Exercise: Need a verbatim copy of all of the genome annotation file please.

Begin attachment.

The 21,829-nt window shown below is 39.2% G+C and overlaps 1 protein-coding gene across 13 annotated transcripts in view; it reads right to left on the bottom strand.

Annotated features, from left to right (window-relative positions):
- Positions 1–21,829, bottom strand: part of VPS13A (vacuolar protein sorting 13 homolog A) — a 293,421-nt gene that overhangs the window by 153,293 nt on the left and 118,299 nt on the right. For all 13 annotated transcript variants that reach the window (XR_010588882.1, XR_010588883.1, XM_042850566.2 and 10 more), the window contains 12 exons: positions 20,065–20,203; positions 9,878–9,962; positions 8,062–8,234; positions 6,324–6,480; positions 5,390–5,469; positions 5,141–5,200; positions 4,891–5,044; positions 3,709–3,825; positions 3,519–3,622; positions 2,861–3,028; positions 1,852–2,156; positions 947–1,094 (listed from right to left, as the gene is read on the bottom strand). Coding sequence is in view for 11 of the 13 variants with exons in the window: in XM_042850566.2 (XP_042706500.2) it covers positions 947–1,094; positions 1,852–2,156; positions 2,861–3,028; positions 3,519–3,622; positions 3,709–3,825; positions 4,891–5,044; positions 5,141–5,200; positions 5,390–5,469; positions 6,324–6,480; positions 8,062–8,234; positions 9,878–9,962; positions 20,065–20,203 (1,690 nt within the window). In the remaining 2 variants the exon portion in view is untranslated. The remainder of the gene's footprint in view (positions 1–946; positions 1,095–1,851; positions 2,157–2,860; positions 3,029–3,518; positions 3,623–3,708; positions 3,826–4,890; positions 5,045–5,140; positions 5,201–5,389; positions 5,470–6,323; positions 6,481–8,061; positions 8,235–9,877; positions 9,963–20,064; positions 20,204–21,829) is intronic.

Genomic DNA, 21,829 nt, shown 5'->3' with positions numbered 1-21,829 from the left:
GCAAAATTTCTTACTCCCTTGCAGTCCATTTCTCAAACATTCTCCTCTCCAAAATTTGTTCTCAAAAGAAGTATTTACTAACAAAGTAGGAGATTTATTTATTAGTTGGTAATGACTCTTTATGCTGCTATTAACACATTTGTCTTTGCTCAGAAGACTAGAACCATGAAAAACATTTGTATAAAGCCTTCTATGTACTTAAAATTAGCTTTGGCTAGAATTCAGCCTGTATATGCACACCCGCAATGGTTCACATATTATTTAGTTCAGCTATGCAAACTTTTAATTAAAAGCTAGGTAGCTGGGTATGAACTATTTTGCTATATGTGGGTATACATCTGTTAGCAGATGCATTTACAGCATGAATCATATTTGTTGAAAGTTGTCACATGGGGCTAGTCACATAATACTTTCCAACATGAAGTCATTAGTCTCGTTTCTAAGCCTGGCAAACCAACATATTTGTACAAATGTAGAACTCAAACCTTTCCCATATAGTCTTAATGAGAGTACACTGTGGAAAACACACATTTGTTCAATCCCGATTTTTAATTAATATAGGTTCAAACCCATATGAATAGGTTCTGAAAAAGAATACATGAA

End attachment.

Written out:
The 21,829-nt window shown below is 39.2% G+C and overlaps 1 protein-coding gene across 13 annotated transcripts in view; it reads right to left on the bottom strand.

Annotated features, from left to right (window-relative positions):
- Positions 1–21,829, bottom strand: part of VPS13A (vacuolar protein sorting 13 homolog A) — a 293,421-nt gene that overhangs the window by 153,293 nt on the left and 118,299 nt on the right. For all 13 annotated transcript variants that reach the window (XR_010588882.1, XR_010588883.1, XM_042850566.2 and 10 more), the window contains 12 exons: positions 20,065–20,203; positions 9,878–9,962; positions 8,062–8,234; positions 6,324–6,480; positions 5,390–5,469; positions 5,141–5,200; positions 4,891–5,044; positions 3,709–3,825; positions 3,519–3,622; positions 2,861–3,028; positions 1,852–2,156; positions 947–1,094 (listed from right to left, as the gene is read on the bottom strand). Coding sequence is in view for 11 of the 13 variants with exons in the window: in XM_042850566.2 (XP_042706500.2) it covers positions 947–1,094; positions 1,852–2,156; positions 2,861–3,028; positions 3,519–3,622; positions 3,709–3,825; positions 4,891–5,044; positions 5,141–5,200; positions 5,390–5,469; positions 6,324–6,480; positions 8,062–8,234; positions 9,878–9,962; positions 20,065–20,203 (1,690 nt within the window). In the remaining 2 variants the exon portion in view is untranslated. The remainder of the gene's footprint in view (positions 1–946; positions 1,095–1,851; positions 2,157–2,860; positions 3,029–3,518; positions 3,623–3,708; positions 3,826–4,890; positions 5,045–5,140; positions 5,201–5,389; positions 5,470–6,323; positions 6,481–8,061; positions 8,235–9,877; positions 9,963–20,064; positions 20,204–21,829) is intronic.

Genomic DNA, 21,829 nt, shown 5'->3' with positions numbered 1-21,829 from the left:
GCAAAATTTCTTACTCCCTTGCAGTCCATTTCTCAAACATTCTCCTCTCCAAAATTTGTTCTCAAAAGAAGTATTTACTAACAAAGTAGGAGATTTATTTATTAGTTGGTAATGACTCTTTATGCTGCTATTAACACATTTGTCTTTGCTCAGAAGACTAGAACCATGAAAAACATTTGTATAAAGCCTTCTATGTACTTAAAATTAGCTTTGGCTAGAATTCAGCCTGTATATGCACACCCGCAATGGTTCACATATTATTTAGTTCAGCTATGCAAACTTTTAATTAAAAGCTAGGTAGCTGGGTATGAACTATTTTGCTATATGTGGGTATACATCTGTTAGCAGATGCATTTACAGCATGAATCATATTTGTTGAAAGTTGTCACATGGGGCTAGTCACATAATACTTTCCAACATGAAGTCATTAGTCTCGTTTCTAAGCCTGGCAAACCAACATATTTGTACAAATGTAGAACTCAAACCTTTCCCATATAGTCTTAATGAGAGTACACTGTGGAAAACACACATTTGTTCAATCCCGATTTTTAATTAATATAGGTTCAAACCCATATGAATAGGTTCTGAAAAAGAATACATGAA